The New Palgrave Dictionary of Economics

2018 Edition
| Editors: Macmillan Publishers Ltd

Transformation of Statistical Variables

  • D. R. Cox
Reference work entry


Transformations of many kinds are used in statistical method and theory including simple changes of unit of measurement to facilitate computation or understanding, and the linear transformations underlying the application and theory of multiple regression and the techniques of classical multivariate analysis. Nevertheless the word transformation in a statistical context normally brings to mind a non-linear transformation (to logs, square roots, etc.) of basic observations done with the objective of simplifying analysis and interpretation. The present entry focuses on that aspect.

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  1. Bartlett (1943) gives an excellent account of the early work; Box and Cox (1964) discuss the estimation of transformations via the likelihood and Bayesian methods. Butter and Verbon (1982) describe economic applications in some depth. Bickel and Doksum (1981) and Box and Cox (1982) give opposing views of estimation following a transformation.Google Scholar
  2. Bartlett, M.S. 1947. The use of transformations. Biometrics 3: 39–52.CrossRefGoogle Scholar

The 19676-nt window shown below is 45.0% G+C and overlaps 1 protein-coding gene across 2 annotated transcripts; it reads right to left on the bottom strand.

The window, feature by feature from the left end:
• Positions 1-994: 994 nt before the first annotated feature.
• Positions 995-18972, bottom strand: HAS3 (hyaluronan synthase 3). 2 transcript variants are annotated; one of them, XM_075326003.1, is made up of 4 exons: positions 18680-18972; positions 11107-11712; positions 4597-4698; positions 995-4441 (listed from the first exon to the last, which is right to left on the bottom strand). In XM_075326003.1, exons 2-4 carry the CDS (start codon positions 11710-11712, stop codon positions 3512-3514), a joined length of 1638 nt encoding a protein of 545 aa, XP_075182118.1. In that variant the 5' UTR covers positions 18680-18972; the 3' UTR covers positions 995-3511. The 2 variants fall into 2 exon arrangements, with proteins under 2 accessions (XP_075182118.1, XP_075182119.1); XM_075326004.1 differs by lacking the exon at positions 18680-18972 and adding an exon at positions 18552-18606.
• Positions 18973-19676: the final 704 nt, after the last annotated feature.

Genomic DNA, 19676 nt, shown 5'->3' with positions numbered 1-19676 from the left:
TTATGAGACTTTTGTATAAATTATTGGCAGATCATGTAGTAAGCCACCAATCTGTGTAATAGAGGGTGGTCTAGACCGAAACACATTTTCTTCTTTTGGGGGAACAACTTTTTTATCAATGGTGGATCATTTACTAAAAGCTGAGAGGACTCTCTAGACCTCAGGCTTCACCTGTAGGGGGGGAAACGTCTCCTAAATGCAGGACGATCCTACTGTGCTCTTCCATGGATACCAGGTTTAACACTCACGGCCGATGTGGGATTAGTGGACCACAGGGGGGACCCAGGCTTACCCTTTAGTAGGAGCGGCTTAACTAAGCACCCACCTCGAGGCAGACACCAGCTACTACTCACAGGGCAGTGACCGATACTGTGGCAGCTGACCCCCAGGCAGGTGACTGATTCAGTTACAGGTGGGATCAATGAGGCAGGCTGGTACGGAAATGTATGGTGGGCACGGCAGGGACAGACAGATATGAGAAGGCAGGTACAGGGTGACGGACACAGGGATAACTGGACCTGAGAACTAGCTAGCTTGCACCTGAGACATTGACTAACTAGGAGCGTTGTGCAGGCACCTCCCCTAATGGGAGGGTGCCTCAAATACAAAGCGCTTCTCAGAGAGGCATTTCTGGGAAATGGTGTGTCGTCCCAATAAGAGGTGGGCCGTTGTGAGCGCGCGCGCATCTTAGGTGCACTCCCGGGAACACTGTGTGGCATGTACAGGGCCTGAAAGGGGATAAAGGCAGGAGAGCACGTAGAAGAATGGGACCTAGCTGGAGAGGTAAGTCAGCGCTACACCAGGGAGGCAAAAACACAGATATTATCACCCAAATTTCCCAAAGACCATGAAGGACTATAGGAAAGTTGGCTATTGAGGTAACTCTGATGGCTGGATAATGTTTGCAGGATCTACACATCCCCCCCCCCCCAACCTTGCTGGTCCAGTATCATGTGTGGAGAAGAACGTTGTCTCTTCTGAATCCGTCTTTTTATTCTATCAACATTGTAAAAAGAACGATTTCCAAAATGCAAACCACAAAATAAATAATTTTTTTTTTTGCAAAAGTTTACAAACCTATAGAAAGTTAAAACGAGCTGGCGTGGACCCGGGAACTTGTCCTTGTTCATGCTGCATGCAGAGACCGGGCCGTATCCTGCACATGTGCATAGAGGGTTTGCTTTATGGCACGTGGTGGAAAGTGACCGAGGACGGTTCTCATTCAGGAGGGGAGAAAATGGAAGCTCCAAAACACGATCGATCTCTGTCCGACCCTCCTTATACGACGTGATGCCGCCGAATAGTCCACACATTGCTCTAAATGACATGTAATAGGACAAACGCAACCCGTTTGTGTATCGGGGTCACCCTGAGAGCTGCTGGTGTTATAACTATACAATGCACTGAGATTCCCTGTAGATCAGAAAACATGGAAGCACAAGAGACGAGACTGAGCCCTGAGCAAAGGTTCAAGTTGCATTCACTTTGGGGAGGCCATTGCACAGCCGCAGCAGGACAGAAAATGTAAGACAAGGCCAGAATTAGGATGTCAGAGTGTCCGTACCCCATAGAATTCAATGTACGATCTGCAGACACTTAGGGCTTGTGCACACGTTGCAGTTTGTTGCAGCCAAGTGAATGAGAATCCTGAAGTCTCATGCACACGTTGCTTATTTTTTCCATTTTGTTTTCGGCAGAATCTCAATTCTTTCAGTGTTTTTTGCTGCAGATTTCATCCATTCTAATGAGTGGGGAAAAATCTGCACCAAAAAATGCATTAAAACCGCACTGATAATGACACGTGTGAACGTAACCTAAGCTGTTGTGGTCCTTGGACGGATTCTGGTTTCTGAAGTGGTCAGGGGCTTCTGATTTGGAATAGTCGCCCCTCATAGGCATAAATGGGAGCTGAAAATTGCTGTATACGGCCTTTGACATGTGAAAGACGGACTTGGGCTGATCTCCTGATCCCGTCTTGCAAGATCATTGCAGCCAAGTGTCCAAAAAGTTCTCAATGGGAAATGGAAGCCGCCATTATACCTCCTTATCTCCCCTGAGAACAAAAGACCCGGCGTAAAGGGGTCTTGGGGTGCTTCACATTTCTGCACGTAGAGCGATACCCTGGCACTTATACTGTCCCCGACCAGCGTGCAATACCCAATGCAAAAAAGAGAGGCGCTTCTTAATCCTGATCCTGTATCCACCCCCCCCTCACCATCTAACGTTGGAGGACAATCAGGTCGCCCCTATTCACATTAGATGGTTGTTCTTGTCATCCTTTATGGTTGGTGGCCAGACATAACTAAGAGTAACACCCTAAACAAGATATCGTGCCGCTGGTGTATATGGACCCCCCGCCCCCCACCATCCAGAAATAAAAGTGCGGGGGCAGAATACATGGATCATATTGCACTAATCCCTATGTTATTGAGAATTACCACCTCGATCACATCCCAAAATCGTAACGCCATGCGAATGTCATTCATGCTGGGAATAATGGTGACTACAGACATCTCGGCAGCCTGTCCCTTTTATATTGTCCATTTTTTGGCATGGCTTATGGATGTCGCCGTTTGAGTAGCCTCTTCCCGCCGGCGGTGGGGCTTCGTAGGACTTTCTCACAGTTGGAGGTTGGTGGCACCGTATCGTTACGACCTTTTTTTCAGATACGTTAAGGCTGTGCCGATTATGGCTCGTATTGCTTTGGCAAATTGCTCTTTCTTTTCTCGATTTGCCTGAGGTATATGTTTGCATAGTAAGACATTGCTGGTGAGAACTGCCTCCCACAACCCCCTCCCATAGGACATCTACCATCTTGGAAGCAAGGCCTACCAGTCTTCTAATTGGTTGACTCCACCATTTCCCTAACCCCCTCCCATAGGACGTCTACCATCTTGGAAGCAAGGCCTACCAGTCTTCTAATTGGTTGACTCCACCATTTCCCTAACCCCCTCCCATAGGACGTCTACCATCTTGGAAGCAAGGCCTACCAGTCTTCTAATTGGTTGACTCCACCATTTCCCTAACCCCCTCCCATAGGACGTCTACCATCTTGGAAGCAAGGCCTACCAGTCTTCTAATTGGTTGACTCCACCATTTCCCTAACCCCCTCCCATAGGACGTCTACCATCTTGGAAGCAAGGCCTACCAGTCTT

3. Bickel, P.J., and K.A. Doksum. 1981. An analysis of transformations revisited. Journal of the American Statistical Association 76: 296–311.CrossRefGoogle Scholar
  4. Box, G.E.P., and D.R. Cox. 1964. An analysis of transformations. Journal of the Royal Statistical Society, Series B 26: 211–243.Google Scholar
  5. Box, G.E.P., and D.R. Cox. 1982. An analysis of transformations revisited, rebutted. Journal of the American Statistical Association 77: 209–210.CrossRefGoogle Scholar
  6. den Butter, F.A.G., and H.A.A. Verbon. 1982. The specification problem in regression analysis. International Statistical Review 50: 267–283.CrossRefGoogle Scholar

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© Macmillan Publishers Ltd. 2018

Authors and Affiliations

  • D. R. Cox
    • 1
  1. 1.